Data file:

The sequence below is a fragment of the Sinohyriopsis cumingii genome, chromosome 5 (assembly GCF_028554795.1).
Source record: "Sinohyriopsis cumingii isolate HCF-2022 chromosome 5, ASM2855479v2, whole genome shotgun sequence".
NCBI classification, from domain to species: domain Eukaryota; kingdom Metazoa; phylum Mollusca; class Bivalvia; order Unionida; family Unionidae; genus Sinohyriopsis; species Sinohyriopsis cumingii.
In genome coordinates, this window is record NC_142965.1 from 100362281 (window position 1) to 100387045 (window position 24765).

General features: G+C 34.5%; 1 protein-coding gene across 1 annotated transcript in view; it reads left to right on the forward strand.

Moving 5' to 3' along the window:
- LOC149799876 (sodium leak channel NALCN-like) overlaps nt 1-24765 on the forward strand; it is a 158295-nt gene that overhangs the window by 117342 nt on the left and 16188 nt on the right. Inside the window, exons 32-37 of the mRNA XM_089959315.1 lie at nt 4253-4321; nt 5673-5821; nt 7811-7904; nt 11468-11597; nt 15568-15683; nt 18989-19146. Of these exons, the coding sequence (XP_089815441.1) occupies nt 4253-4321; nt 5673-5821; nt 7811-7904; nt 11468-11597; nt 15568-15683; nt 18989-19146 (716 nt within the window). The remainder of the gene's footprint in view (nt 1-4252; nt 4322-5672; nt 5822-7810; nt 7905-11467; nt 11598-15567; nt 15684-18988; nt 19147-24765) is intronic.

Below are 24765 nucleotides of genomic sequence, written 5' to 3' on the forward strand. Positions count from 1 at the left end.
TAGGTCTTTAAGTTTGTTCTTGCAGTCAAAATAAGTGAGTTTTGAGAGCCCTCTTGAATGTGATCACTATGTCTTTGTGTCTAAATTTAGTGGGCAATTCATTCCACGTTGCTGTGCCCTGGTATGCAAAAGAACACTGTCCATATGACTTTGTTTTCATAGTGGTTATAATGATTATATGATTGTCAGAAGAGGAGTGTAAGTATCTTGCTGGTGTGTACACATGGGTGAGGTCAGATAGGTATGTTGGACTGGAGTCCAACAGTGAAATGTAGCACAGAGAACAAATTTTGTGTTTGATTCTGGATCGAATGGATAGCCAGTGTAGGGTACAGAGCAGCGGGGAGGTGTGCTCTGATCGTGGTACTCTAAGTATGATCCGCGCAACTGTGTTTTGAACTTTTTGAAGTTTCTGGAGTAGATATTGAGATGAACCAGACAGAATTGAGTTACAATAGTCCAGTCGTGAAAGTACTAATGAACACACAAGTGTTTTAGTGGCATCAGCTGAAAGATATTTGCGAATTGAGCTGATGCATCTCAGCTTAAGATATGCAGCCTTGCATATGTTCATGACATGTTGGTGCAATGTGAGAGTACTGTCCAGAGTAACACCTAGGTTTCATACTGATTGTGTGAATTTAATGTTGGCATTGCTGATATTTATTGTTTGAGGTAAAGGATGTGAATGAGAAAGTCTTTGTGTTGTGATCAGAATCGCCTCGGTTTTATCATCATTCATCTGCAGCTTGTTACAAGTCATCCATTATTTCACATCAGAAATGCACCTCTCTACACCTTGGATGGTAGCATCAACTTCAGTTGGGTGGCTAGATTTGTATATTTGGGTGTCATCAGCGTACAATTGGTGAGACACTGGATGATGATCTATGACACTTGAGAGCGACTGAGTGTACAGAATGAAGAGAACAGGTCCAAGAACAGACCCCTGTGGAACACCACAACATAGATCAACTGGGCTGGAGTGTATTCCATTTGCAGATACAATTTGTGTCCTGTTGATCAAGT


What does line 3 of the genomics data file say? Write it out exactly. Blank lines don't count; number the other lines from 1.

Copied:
NCBI classification, from domain to species: domain Eukaryota; kingdom Metazoa; phylum Mollusca; class Bivalvia; order Unionida; family Unionidae; genus Sinohyriopsis; species Sinohyriopsis cumingii.